Hanoi is famous for its chaos. It’s the city of a million murderous motorcycles, of shops that spill out into the street and sidewalks that are swallowed up by parking. The city is loud, crazy, and very often intimidating. But this changes in the early morning hours.
I woke up at five thirty and disturbed the security guard from his snooze as I snuck to the door and entered out into a world of calm and cool. In Asian cities, I developed a love for the early mornings. The street was comfortingly still, I could actually hear birds and the people on the street ignored me as they went about their business. The shop’s shutters were only half open, like sleepy eyelids, the women that ran them busy in the street, washing dishes, preparing herbs, waiting for the vendors with fresh produce. Early tourists were already exploring, watched by locals sipping their breakfast from small impromptu restaurants on street corners- the ones open even before the established cafes.
My feet led me south, past St. Joseph Cathedral, past the ‘Hanoi Hilton’ to a lake south of the old quarter. The day before I had run around the beautiful and central Ho Hoan Kiem Lake. While fun, it was a very small loop to run around and packed with people, locals and tourists alike. This new route was further afield from the tourist area, through bits of Hanoi I had not seen yet, out of the old quarter. I was heading back to my soviet comfort zone- to Lenin Park, where lies Ho Bay Mau Lake. Most of the larger parks in Hanoi seemed to have lakes, often with small islands, bridges and interesting temples or statues. I sidestepped a woman washing her hair in the street, stared a bit people brushing their teeth and tried to pick up the pace to make sure it wouldn’t be too warm by the time I got back.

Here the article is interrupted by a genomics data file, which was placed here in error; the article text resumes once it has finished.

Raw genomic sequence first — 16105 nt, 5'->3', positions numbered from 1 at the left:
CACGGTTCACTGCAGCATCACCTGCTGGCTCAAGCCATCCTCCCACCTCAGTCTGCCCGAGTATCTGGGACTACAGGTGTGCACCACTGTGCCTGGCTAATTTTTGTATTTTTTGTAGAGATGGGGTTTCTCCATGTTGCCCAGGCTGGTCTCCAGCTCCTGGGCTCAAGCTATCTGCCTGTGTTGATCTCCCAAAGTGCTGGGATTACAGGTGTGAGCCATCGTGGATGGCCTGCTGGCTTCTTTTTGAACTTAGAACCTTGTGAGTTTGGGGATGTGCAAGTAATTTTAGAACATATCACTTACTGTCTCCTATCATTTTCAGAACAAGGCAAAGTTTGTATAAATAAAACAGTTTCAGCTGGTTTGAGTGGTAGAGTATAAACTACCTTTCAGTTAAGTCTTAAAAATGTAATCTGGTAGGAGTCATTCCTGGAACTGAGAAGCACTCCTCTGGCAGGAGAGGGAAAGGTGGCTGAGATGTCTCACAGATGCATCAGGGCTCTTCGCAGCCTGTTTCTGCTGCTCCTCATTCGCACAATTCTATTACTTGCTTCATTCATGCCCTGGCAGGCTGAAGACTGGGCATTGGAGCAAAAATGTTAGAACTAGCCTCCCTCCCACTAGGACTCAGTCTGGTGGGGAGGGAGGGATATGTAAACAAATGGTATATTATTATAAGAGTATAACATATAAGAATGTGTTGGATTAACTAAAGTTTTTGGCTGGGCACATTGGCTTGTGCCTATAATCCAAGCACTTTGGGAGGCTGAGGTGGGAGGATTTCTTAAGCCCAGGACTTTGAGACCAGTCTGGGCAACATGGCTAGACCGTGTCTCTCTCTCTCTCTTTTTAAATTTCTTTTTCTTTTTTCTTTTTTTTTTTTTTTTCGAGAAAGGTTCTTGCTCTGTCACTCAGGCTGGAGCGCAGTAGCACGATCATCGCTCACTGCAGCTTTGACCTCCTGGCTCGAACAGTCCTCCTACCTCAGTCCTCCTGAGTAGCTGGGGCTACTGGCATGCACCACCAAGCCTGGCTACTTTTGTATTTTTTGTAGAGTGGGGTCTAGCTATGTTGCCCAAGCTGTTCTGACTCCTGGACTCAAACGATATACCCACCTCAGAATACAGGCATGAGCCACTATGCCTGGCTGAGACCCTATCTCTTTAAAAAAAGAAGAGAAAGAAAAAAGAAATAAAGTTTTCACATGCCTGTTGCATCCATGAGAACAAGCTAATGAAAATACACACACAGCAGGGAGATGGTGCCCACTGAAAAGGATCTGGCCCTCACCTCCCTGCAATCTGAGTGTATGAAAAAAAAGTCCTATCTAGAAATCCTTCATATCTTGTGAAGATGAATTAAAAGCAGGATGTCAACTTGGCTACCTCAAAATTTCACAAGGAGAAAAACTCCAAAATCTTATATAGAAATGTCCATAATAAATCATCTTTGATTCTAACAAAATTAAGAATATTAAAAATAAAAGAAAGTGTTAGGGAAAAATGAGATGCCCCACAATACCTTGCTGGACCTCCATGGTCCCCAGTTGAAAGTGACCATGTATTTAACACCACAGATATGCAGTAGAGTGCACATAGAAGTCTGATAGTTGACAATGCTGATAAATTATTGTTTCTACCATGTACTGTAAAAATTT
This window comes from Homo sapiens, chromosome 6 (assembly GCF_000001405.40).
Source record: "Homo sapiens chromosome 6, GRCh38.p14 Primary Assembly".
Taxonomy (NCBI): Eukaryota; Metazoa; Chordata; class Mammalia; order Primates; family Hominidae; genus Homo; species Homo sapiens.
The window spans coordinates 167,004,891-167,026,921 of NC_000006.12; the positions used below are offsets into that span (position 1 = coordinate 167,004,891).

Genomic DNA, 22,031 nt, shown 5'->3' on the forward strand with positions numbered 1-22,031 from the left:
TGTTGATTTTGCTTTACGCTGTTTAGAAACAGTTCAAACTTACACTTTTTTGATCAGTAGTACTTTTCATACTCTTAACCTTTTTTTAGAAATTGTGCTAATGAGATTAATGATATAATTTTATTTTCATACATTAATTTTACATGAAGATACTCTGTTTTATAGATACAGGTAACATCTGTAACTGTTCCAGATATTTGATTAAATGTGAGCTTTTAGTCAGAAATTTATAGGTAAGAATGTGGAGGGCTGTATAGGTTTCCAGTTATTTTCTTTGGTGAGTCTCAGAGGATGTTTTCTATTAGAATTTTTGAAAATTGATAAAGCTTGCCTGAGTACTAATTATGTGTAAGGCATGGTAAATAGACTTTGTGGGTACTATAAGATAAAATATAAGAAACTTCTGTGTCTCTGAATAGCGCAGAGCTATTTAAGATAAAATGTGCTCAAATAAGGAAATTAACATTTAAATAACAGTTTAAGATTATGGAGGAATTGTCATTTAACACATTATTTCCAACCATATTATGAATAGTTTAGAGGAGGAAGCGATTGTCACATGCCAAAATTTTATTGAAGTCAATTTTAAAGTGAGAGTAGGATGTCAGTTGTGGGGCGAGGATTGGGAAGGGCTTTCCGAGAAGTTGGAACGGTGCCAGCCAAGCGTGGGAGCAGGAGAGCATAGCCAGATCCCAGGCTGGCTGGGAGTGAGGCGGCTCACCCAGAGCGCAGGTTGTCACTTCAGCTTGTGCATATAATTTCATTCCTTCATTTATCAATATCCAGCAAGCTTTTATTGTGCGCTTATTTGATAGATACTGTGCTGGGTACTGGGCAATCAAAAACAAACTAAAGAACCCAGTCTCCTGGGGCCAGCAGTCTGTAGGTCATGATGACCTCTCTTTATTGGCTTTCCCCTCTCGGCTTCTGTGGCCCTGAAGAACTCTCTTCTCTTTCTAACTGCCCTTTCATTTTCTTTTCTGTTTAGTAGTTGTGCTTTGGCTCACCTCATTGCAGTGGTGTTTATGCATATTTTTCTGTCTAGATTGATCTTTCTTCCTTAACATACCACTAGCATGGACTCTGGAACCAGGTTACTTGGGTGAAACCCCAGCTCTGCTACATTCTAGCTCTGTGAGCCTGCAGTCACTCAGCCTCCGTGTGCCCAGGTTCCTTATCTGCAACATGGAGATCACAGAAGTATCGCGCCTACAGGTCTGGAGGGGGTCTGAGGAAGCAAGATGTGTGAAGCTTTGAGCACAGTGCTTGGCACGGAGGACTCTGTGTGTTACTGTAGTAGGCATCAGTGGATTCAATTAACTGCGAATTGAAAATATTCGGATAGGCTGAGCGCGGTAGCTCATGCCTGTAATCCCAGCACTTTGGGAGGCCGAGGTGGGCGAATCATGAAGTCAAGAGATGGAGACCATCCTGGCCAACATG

By the time I reached it, the Lenin Park was already busy. Enterprising individuals were selling drinks and countless people went about their daily exercise. Badminton, aerobics, running and walking were all popular, and groups competed for space on the narrow paths or between old, rusting child-sized amusement park rides. As in Beijing, I stood out among the crowd: taller and disoriented, I attracted attention as I finished my loop and tried to find an exit from the fenced in complex. A few football players and an elderly gentleman chatting with his friends began to point me in the right direction, laughing and shouting words that I interpreted as encouragement.
Any tourist, I think, should try and make it up early enough one morning to see this sleepy side of Hanoi. Not only is the cooler air a luxury, it is also fascinating to see the city in its early morning routine. Like every city it has a different feel, a different attitude, and gives a different impression. It’s one worth saving in your memory box.